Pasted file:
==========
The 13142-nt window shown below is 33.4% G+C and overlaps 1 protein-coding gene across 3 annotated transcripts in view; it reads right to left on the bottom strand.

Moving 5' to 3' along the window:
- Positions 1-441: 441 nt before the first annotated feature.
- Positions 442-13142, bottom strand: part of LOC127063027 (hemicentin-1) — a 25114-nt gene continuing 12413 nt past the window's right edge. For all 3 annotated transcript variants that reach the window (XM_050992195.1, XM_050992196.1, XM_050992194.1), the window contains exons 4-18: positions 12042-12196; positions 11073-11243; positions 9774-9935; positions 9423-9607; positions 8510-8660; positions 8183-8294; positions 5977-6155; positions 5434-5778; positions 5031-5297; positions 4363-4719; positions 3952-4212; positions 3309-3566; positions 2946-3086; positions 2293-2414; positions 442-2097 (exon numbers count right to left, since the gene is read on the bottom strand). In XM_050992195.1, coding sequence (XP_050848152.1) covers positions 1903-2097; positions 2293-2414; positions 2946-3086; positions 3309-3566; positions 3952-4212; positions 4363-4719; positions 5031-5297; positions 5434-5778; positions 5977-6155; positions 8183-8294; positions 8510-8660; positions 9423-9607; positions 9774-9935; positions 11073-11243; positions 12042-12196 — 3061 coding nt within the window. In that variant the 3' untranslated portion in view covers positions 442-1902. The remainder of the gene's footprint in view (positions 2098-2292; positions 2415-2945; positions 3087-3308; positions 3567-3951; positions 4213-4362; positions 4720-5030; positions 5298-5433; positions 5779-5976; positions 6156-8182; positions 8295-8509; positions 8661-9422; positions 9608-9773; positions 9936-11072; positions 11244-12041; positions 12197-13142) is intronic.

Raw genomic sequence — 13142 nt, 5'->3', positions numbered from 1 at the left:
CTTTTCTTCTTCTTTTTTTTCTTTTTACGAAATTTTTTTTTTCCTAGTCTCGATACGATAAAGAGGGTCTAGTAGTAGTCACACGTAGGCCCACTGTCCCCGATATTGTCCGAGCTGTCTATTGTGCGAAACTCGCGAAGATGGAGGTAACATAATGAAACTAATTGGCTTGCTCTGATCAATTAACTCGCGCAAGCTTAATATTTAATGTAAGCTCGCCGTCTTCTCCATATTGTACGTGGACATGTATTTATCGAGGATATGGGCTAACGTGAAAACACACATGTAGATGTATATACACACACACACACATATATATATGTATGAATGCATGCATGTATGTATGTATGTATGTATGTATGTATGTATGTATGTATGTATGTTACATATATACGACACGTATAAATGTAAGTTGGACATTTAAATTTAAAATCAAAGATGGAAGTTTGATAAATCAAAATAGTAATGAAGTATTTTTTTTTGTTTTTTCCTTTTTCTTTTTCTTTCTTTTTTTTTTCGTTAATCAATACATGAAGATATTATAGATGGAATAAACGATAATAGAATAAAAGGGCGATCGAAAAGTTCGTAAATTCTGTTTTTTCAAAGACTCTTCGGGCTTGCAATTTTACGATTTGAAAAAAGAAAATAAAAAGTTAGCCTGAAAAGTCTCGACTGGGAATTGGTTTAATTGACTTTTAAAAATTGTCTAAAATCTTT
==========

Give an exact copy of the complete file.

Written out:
The 13142-nt window shown below is 33.4% G+C and overlaps 1 protein-coding gene across 3 annotated transcripts in view; it reads right to left on the bottom strand.

Moving 5' to 3' along the window:
- Positions 1-441: 441 nt before the first annotated feature.
- Positions 442-13142, bottom strand: part of LOC127063027 (hemicentin-1) — a 25114-nt gene continuing 12413 nt past the window's right edge. For all 3 annotated transcript variants that reach the window (XM_050992195.1, XM_050992196.1, XM_050992194.1), the window contains exons 4-18: positions 12042-12196; positions 11073-11243; positions 9774-9935; positions 9423-9607; positions 8510-8660; positions 8183-8294; positions 5977-6155; positions 5434-5778; positions 5031-5297; positions 4363-4719; positions 3952-4212; positions 3309-3566; positions 2946-3086; positions 2293-2414; positions 442-2097 (exon numbers count right to left, since the gene is read on the bottom strand). In XM_050992195.1, coding sequence (XP_050848152.1) covers positions 1903-2097; positions 2293-2414; positions 2946-3086; positions 3309-3566; positions 3952-4212; positions 4363-4719; positions 5031-5297; positions 5434-5778; positions 5977-6155; positions 8183-8294; positions 8510-8660; positions 9423-9607; positions 9774-9935; positions 11073-11243; positions 12042-12196 — 3061 coding nt within the window. In that variant the 3' untranslated portion in view covers positions 442-1902. The remainder of the gene's footprint in view (positions 2098-2292; positions 2415-2945; positions 3087-3308; positions 3567-3951; positions 4213-4362; positions 4720-5030; positions 5298-5433; positions 5779-5976; positions 6156-8182; positions 8295-8509; positions 8661-9422; positions 9608-9773; positions 9936-11072; positions 11244-12041; positions 12197-13142) is intronic.

Raw genomic sequence — 13142 nt, 5'->3', positions numbered from 1 at the left:
CTTTTCTTCTTCTTTTTTTTCTTTTTACGAAATTTTTTTTTTCCTAGTCTCGATACGATAAAGAGGGTCTAGTAGTAGTCACACGTAGGCCCACTGTCCCCGATATTGTCCGAGCTGTCTATTGTGCGAAACTCGCGAAGATGGAGGTAACATAATGAAACTAATTGGCTTGCTCTGATCAATTAACTCGCGCAAGCTTAATATTTAATGTAAGCTCGCCGTCTTCTCCATATTGTACGTGGACATGTATTTATCGAGGATATGGGCTAACGTGAAAACACACATGTAGATGTATATACACACACACACACATATATATATGTATGAATGCATGCATGTATGTATGTATGTATGTATGTATGTATGTATGTATGTATGTATGTTACATATATACGACACGTATAAATGTAAGTTGGACATTTAAATTTAAAATCAAAGATGGAAGTTTGATAAATCAAAATAGTAATGAAGTATTTTTTTTTGTTTTTTCCTTTTTCTTTTTCTTTCTTTTTTTTTTCGTTAATCAATACATGAAGATATTATAGATGGAATAAACGATAATAGAATAAAAGGGCGATCGAAAAGTTCGTAAATTCTGTTTTTTCAAAGACTCTTCGGGCTTGCAATTTTACGATTTGAAAAAAGAAAATAAAAAGTTAGCCTGAAAAGTCTCGACTGGGAATTGGTTTAATTGACTTTTAAAAATTGTCTAAAATCTTT